How Does Auto-Pilot Works?

How Does Auto-Pilot Works?

How Does Auto-Pilot Works?

In this Post, we will explore the reasons behind the introduction of autopilots. We will also examine the typical closed-loop pilot control system and compare it with a typical autopilot closed or inner loop system. Additionally, we will look at the different types of autopilots, typical autopilot redundancy on modern airliners, and the European Operations (EU Ops) requirements.

Why Autopilots Were Introduced:

How Does Auto-Pilot Works?

Autopilots were introduced to relieve the pilot of the physical and mental effort required to fly the airplane manually over extended periods. The autopilot takes care of the basic functions of flying the aircraft, allowing the pilot to focus on other tasks such as navigation and managing the aircraft systems. Moreover, autopilots react more quickly to disturbances, making the airplane more comfortable to fly and ensuring more accurate maintenance of heading and altitude.

Understanding Control Loops:

How Does Auto-Pilot Works?

To better understand how autopilots control the airplane, it's essential to analyze how human pilots maintain various parameters, like keeping the wings level. This requires an external reference, which can be the horizon outside or the artificial horizon (attitude indicator) inside the cockpit. When a disturbance occurs, the pilot assesses it mentally and applies the necessary corrections to bring the aircraft back to the desired attitude. This process can be referred to as a control loop and is essentially a closed-loop control system with aerodynamic feedback.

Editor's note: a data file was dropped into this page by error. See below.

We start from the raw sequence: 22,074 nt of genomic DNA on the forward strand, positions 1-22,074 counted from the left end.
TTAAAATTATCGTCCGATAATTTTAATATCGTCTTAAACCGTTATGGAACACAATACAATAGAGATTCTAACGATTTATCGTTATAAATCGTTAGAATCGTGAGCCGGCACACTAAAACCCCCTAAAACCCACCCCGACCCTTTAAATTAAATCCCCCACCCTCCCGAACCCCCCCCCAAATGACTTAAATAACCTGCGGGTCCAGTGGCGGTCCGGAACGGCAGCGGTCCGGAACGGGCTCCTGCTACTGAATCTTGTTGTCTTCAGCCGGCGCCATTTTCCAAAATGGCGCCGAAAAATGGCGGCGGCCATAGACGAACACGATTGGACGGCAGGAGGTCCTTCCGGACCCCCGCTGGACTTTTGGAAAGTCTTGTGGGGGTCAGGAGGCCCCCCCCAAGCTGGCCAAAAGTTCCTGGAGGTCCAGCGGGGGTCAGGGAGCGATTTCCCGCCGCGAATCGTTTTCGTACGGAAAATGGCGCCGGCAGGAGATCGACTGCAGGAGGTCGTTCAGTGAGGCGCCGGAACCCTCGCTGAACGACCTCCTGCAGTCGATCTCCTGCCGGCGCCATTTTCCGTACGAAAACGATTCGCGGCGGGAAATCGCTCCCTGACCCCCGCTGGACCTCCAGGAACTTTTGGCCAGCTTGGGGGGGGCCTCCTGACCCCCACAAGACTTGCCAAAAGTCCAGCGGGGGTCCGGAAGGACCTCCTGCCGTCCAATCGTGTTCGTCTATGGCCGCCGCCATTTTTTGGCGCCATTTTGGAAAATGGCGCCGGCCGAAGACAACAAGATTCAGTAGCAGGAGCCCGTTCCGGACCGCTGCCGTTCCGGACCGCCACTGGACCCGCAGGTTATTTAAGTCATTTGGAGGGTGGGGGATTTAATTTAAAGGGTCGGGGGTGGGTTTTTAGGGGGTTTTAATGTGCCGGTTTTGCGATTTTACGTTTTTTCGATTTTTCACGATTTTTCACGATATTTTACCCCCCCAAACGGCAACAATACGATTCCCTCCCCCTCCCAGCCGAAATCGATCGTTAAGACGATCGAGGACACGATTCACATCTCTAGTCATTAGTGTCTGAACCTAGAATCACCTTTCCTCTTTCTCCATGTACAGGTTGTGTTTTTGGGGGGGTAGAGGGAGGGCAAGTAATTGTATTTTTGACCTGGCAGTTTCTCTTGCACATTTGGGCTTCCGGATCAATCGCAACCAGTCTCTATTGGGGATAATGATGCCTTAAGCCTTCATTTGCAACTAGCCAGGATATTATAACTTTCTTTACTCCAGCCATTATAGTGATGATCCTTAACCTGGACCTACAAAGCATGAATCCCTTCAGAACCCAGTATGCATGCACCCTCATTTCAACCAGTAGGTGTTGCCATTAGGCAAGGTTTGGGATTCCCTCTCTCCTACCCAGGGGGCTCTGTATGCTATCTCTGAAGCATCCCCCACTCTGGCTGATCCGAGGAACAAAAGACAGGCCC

Inner Loop Control System:

We can replace the human pilot with components that follow a similar process. An attitude sensor (rate gyro) detects disturbances, and a transducer converts this into an electrical signal. The flight control computer compares this signal with the attitude reference signal and calculates an error signal for corrective action. A servo motor converts the electrical signal into mechanical movement of the flight controls, which repositions the aircraft to the desired attitude. This control loop is known as an inner loop, enhancing the aircraft's stability.

Feedback and Monitoring:

To ensure the autopilot's proper operation, feedback is crucial. The feedback from the servo motor, referred to as rate and position feedback or control position feedback, informs the computer of the mechanical movement. This feedback helps the computer compare the servo motor's movement with the command signal, ensuring that the autopilot responds correctly. If discrepancies are detected, the autopilot can be disengaged for safety.

Single, Two, and Three-Axis Autopilots:

Autopilots come in different configurations. A single-channel autopilot controls the roll axis, providing lateral stability. A two-channel autopilot controls the roll and pitch axes using ailerons and elevators. The three-channel autopilot, standard on modern airliners, controls all three axes: roll, pitch, and yaw. The yaw axis is controlled by the rudder, and it often interacts with the roll channel to facilitate coordinated turns.

EU Ops Requirements:

The EU Ops requirements specify that an operator should not conduct single-pilot operations in Instrument Flight Rules (IFR) conditions unless the airplane is equipped with an autopilot with at least altitude hold and heading mode. This means the aircraft must have at least a two-axis or two-channel autopilot.


In this lesson, you learned how autopilots were introduced to assist pilots and saw the components involved in replicating a pilot's actions in a closed-loop system. You also learned about the different types of autopilots, from single to three-axis systems, and the EU Ops requirements for autopilot systems.

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